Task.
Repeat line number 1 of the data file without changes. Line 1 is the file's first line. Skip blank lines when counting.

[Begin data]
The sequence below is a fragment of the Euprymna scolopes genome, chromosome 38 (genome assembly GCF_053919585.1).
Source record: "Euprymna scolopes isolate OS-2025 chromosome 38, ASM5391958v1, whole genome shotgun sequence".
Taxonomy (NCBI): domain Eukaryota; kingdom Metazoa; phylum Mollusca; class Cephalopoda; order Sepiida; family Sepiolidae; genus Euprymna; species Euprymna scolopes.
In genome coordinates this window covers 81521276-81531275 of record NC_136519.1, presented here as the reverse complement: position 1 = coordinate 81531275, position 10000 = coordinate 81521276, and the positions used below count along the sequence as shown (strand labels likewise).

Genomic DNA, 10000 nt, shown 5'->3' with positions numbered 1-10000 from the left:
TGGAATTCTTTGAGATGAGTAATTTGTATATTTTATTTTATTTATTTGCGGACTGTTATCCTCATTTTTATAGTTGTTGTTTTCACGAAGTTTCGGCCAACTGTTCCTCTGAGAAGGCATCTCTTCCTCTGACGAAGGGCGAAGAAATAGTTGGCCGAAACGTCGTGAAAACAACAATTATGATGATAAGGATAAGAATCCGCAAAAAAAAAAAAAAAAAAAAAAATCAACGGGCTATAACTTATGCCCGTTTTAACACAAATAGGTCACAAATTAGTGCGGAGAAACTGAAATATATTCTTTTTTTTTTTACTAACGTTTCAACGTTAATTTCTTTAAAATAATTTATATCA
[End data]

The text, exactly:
The sequence below is a fragment of the Euprymna scolopes genome, chromosome 38 (genome assembly GCF_053919585.1).